Omicron delays return to profits but impact subsides: Royal Caribbean

Reporting a bigger than expected loss in the fourth quarter – $4.78 per share on an adjusted basis from Wall Street expectations of $3.92 – Royal Caribbean said fourth quarter occupancy was 59%, or 65% on major routes. Total revenue per cruise-passenger day increased 10% from record highs in 2019, driven by strong onboard revenue. Total cash flow from vessels in operation turned positive.

Twelve additional ships returned to service.

1.3 million passengers transported in 2021

“In 2021, we made significant progress towards our recovery with over 85% of our capacity back in operations and delivering safe and memorable experiences to approximately 1.3 million customers with record satisfaction scores,” said President and CEO Jason Liberty.

“We expect 2022 to be a solid transition year as we return the rest of our fleet to service and reach historic occupancy levels,” he continued. “Omicron created short-term operational challenges that unfortunately weighed on close bookings. While Omicron’s timing has been particularly unfortunate for H1 2022 bookings and will likely delay our return to profitability for a few months, we do not expect it to affect our overall recovery trajectory and strong demand. cruising.

By the end of 2021, the Group had returned to service 50 of the 61 vessels of its five brands, representing more than 85% of its global capacity. Record spending on board per passenger was recorded.

Omicron caused service disruptions and canceled several first quarter sailings, but Royal Caribbean still expects to operate around 95% of its planned capacity this quarter.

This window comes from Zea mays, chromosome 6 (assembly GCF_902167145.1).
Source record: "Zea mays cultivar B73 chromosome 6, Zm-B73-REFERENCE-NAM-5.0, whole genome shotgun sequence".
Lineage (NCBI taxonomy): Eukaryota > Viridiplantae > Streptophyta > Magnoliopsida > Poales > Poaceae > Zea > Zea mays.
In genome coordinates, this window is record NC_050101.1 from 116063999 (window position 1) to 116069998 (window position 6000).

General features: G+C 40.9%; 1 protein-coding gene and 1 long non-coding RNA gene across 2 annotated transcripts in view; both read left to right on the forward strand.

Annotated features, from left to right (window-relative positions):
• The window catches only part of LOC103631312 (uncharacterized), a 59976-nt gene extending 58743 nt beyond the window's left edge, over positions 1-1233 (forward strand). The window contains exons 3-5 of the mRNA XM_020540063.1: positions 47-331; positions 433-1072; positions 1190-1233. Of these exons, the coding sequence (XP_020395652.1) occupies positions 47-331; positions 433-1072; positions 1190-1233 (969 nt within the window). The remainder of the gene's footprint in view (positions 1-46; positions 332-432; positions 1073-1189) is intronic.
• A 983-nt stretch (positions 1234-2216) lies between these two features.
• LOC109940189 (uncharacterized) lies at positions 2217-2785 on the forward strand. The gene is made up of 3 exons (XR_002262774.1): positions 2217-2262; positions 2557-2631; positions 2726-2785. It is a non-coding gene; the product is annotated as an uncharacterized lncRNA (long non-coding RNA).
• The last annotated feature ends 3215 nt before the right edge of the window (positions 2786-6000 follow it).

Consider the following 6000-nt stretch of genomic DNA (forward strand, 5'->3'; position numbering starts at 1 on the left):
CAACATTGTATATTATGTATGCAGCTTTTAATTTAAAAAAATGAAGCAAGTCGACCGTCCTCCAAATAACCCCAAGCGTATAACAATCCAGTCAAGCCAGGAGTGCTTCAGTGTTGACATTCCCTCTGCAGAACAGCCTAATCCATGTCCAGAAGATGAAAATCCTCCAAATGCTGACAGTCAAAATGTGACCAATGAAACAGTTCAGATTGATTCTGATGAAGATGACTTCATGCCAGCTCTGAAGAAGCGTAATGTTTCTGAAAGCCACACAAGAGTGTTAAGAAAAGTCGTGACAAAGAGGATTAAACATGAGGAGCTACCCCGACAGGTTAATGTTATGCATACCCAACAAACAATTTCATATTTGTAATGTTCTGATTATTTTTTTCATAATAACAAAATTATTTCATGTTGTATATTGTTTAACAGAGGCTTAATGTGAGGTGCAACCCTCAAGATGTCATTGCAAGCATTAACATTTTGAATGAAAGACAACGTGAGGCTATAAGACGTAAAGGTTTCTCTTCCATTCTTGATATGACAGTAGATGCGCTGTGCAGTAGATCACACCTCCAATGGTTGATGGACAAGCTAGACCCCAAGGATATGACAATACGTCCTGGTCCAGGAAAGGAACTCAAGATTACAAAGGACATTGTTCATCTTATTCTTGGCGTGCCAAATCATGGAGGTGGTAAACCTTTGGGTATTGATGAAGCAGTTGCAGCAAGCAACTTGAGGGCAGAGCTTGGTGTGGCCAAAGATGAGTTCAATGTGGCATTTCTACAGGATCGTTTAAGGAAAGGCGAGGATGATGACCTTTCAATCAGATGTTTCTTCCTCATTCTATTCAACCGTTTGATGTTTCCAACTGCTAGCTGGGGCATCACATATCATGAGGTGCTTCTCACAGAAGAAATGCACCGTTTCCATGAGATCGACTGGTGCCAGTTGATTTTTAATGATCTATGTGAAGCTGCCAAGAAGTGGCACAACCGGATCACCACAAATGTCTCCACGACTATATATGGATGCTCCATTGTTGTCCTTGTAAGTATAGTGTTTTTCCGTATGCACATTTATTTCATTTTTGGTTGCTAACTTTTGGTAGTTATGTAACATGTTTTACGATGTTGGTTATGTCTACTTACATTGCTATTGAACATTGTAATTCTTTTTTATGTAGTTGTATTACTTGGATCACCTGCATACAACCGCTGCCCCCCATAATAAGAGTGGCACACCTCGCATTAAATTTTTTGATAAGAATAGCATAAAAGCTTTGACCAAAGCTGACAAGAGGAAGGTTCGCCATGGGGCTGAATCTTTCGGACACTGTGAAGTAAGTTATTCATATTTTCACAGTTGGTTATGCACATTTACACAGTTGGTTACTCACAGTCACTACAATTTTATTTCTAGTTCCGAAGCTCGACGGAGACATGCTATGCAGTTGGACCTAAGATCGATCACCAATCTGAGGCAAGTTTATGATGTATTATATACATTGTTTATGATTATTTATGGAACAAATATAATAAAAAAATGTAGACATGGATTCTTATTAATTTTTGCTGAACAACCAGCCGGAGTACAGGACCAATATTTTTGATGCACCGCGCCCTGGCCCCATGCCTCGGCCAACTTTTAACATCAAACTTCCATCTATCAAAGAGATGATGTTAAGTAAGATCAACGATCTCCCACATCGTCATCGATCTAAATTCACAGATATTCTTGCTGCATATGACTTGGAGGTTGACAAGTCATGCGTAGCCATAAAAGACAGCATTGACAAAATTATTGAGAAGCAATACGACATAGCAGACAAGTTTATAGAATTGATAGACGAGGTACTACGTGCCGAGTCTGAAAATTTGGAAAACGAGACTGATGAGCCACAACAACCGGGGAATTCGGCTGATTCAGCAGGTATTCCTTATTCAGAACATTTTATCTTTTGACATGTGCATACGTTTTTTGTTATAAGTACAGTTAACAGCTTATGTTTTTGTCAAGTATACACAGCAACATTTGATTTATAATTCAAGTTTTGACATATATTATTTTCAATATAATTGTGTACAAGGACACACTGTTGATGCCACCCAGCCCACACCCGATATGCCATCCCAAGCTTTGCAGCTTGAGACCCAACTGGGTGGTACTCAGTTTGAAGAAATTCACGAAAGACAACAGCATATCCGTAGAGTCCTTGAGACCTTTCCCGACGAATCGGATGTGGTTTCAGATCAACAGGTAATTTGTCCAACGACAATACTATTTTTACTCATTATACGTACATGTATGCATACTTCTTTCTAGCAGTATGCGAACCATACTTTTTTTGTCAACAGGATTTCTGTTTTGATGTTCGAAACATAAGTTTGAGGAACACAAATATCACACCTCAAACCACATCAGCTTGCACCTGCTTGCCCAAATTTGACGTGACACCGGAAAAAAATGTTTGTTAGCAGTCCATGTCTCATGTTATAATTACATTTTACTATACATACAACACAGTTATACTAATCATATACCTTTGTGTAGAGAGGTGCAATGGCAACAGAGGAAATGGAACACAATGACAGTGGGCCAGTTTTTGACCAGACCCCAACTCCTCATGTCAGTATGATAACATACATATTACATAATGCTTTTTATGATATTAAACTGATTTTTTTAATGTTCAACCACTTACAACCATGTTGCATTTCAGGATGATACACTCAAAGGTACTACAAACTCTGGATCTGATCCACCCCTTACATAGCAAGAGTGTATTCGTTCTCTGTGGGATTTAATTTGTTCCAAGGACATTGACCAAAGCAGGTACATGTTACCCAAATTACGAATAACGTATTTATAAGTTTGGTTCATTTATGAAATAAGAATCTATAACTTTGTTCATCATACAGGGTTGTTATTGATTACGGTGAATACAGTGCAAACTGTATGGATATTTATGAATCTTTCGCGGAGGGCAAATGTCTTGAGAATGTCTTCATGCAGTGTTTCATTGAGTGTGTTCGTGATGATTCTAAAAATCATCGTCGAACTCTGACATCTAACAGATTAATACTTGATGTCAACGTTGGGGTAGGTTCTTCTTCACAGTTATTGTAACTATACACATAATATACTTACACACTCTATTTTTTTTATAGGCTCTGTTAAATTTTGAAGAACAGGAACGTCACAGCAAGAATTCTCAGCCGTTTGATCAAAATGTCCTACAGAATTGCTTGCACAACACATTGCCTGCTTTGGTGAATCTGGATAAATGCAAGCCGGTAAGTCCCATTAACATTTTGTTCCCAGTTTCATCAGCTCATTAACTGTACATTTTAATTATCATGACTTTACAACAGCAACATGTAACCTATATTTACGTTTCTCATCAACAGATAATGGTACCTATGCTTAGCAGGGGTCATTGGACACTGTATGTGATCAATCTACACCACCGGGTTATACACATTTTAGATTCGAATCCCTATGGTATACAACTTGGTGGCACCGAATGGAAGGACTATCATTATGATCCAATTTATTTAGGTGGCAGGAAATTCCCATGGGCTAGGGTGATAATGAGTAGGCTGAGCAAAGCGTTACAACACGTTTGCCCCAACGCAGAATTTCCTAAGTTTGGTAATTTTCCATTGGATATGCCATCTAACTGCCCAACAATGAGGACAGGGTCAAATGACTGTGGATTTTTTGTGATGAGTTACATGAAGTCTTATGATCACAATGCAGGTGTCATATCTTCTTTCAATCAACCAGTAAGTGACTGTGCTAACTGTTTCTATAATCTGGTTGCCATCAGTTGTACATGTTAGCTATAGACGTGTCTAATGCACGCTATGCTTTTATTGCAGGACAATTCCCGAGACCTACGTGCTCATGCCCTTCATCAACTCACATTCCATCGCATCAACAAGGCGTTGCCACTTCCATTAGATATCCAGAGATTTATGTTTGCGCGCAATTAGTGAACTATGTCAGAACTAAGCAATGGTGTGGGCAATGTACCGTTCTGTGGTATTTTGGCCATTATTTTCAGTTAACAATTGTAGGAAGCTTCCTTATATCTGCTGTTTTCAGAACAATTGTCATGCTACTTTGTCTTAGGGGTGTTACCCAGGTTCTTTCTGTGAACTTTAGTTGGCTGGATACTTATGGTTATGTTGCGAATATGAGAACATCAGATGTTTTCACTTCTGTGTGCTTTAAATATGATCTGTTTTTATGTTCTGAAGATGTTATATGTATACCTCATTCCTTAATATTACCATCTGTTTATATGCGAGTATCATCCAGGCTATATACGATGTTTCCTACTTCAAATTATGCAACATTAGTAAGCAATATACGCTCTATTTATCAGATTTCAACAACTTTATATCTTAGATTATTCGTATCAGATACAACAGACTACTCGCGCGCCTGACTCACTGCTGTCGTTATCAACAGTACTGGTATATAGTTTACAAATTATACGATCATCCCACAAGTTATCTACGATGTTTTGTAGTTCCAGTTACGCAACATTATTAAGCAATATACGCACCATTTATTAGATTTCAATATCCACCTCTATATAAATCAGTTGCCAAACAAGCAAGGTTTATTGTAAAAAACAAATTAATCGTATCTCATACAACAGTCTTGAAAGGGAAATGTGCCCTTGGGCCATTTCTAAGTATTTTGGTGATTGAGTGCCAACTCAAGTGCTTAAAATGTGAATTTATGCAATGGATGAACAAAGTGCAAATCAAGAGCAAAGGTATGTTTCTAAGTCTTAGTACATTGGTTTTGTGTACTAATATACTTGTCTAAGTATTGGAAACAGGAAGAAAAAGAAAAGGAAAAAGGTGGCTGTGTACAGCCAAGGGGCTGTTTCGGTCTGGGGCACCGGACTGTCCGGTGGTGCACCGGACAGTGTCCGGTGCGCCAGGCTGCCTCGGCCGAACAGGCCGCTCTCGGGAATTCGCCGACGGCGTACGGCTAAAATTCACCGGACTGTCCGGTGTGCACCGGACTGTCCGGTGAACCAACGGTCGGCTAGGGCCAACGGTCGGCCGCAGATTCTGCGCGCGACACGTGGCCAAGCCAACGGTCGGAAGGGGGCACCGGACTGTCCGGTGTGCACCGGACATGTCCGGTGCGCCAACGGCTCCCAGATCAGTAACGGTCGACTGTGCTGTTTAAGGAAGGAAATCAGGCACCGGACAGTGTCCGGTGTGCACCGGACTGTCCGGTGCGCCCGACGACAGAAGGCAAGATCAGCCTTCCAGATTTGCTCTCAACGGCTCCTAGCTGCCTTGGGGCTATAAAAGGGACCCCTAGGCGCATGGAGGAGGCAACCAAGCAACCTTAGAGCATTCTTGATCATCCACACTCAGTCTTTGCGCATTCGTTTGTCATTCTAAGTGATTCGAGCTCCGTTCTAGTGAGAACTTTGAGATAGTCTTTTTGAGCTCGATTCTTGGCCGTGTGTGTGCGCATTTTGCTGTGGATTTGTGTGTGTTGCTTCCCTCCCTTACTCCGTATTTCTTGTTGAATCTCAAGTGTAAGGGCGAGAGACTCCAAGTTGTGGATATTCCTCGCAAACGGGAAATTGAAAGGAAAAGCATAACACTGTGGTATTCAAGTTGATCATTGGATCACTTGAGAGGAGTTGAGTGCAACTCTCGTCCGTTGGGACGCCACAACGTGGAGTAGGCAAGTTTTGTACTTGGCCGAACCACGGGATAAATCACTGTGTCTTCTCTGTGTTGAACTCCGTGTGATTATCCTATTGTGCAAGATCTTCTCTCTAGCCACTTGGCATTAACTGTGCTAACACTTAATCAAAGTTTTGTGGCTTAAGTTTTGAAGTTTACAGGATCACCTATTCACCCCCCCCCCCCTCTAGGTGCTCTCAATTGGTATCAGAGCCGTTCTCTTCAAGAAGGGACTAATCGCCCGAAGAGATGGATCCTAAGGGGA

Reservations back to pre-Omicron levels

Fourth quarter bookings were sequentially higher than the third quarter. Due to Omicron, sales declined in December and remained lower through the holiday season, but have started to increase every consecutive week since the start of 2022 and are now back to pre-Omicron levels.

Cumulative early bookings for the second half are within historical ranges and at higher prices, with and without future cruise credits.

The Group plans to return the entire fleet to service before the summer season and with load factors close to historic levels in the third quarter.

Positive cash flow at the end of spring, return to profit in the second half

Royal Caribbean also expects positive operating cash flow in late spring. A net loss in the first half is expected, with a return to profitability in the second half.

Q4 results

Net loss under US GAAP was $1.4 billion, or $5.33 per share, compared to a loss of $1.4 billion, or $6.09 per share a year earlier. Adjusted net loss of $1.2 billion, or $4.78/share, compared to loss of $1.1 billion, or $5.02/share a year ago. Revenue were $982 million, below consensus expectations of $1.04 billion.


During the fourth quarter, the company eliminated the three-month reporting lag for Silversea Cruises to reflect the brand’s financial condition, results of operations and cash flows concurrently and in accordance with Royal Caribbean’s fiscal calendar. This resulted in a negative impact of approximately 25 cents per share, which has been excluded from the Group’s adjusted results for transparency and comparability purposes.